One night, we don’t know how, he slips the bands
that bind his claws and sets to work. If fast or slow,
it doesn’t matter—whether, in a rage
of thrashing action or, methodical
(the slow precision of a diver bent
on patient reclamation from the sea),
he stalks and disassembles each bound mate
he’s harbored with, and snaps off limbs and pries
between the overlapping plates their shells
can offer only for their weak defense.
He rips them up, thrusts toothed appendages
into the soft connective flesh, and feeds.
All through the night his work transpires until,
in morning’s white fluorescent light, he lies
revealed: an armored, glutted emperor,
a sated cannibal astir within
his muddied lair, his realm acloud with limbs
adrift and picked and gnawed to fringe along
the edges of their shells, and tissue ripped
to pennant threads and litter at his feet.
Consider how we care for him: the creature we’d
have eaten without thought, though he contrived
to feast before us, had he not consumed
the meat we’d meant to satiate ourselves.
And now, the empty tank near tenantless,
do we declare the victim we’d have made
our own a criminal among the just, or call
him reprehensible in spite of us?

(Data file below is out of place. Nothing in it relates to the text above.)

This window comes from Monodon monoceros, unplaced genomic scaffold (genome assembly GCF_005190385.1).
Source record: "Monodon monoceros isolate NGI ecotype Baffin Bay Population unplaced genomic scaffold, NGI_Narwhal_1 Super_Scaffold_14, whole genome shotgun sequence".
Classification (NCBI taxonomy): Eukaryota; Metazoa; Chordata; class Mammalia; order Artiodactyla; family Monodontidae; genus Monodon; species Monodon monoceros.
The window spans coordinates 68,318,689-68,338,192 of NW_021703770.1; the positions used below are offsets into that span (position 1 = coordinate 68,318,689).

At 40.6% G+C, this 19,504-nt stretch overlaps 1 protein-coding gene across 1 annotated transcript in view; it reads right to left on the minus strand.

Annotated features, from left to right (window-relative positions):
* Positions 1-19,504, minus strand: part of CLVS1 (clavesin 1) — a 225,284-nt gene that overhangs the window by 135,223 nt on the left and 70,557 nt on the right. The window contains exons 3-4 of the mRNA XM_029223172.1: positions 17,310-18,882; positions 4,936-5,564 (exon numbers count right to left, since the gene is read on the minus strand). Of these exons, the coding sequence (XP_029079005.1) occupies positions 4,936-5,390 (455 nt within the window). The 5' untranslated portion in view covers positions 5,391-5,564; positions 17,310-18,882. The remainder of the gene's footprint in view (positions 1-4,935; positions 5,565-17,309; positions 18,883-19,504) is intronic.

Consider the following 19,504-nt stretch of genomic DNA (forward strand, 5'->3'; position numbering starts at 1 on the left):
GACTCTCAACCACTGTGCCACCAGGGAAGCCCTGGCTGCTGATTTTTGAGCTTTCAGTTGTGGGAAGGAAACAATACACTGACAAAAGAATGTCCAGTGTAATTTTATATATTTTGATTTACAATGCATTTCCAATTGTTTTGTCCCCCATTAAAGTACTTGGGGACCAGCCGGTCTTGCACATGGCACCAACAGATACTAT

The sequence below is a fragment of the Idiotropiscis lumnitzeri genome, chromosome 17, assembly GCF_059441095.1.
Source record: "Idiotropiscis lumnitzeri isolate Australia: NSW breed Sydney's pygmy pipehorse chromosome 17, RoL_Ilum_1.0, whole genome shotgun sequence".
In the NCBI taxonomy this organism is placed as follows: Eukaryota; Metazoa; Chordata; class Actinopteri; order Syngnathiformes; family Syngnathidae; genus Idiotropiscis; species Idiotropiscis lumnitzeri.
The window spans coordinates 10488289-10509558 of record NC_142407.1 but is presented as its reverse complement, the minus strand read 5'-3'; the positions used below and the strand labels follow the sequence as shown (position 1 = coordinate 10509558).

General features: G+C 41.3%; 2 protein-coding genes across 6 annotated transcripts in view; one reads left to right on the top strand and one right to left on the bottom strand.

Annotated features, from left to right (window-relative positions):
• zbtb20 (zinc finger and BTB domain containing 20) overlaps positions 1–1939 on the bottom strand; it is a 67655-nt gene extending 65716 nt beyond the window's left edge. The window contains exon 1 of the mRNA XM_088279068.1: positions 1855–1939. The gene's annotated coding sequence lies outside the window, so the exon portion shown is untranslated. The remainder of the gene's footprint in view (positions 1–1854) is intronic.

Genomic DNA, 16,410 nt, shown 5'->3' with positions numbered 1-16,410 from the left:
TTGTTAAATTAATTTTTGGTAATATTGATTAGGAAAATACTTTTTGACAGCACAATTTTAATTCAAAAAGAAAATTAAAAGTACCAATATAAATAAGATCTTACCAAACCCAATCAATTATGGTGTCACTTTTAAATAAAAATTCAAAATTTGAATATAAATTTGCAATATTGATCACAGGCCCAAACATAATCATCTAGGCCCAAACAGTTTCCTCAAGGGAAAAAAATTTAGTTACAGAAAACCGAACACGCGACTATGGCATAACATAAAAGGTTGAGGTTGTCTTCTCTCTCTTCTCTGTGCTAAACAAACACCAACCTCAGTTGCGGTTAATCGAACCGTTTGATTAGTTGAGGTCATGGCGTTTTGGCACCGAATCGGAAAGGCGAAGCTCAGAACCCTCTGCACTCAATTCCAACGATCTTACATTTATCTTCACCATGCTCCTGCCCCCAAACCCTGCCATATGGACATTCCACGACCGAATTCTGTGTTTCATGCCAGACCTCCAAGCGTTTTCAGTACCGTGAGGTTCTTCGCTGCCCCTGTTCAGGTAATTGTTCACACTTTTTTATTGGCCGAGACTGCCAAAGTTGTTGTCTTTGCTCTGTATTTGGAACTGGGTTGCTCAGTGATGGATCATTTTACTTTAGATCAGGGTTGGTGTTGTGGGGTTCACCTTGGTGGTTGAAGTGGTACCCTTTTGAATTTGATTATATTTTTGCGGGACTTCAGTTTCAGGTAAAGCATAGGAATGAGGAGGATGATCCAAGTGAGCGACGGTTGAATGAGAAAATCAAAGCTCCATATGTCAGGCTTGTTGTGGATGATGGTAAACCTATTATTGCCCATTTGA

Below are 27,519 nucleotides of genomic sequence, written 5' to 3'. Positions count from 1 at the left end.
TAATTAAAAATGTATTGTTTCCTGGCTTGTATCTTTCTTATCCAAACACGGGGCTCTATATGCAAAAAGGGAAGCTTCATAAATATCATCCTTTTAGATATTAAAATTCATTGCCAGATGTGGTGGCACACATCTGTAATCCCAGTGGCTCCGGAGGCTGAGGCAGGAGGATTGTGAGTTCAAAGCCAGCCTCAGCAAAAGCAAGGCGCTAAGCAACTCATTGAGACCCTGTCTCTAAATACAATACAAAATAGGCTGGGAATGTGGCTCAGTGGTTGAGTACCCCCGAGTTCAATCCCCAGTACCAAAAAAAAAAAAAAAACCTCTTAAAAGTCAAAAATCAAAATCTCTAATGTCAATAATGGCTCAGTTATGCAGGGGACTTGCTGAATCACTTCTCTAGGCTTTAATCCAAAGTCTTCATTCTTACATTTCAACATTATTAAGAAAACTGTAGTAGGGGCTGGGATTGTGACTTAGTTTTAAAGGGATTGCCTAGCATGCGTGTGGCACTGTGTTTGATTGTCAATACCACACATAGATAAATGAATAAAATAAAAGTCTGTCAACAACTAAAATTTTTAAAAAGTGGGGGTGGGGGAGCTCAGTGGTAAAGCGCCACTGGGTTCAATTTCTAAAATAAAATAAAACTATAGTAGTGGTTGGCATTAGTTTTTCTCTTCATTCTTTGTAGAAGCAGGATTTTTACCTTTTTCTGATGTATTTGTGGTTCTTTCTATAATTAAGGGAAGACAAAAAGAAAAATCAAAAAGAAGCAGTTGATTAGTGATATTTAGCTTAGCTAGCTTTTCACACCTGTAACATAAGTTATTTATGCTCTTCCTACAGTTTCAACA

Gregory Loselle has won four Hopwood Awards at The University of Michigan, where he earned an MFA. He has won The Academy of American Poets Prize, the William van Wert Fiction Award from Hidden River Arts, and The Ruby Lloyd Apsey Award for Playwriting. He was the winner of the 2009 Lorian Hemingway Short Story Competition, The Robert Frost Award of The Robert Frost Foundation, and the Rita Dove Prize for poetry (where he won both First Prize and an Honorable Mention) at Salem College. He has won multiple awards in the Poetry Society of Michigan’s Annual Awards Competition. His first chapbook, Phantom Limb, was published in 2008, and another, Our Parents Dancing, in 2010, both from Pudding House Press. Two more, The Whole of Him Collected, and About the House, were published by Finishing Line Press in 2012 and 2013 respectively. His short fiction has been featured in the Wordstock and Robert Olen Butler Competition anthologies, as well as in The Saturday Evening Post, and The Metro Times of Detroit, and his poetry has appeared in The Ledge, Oberon, The Comstock Review, Rattle, The Georgetown Review, River Styx, The Spoon River Poetry Review, The Pinch, Alehouse, Poetry Nook, Sow’s Ear, and online in The Ambassador Poetry Project, among others.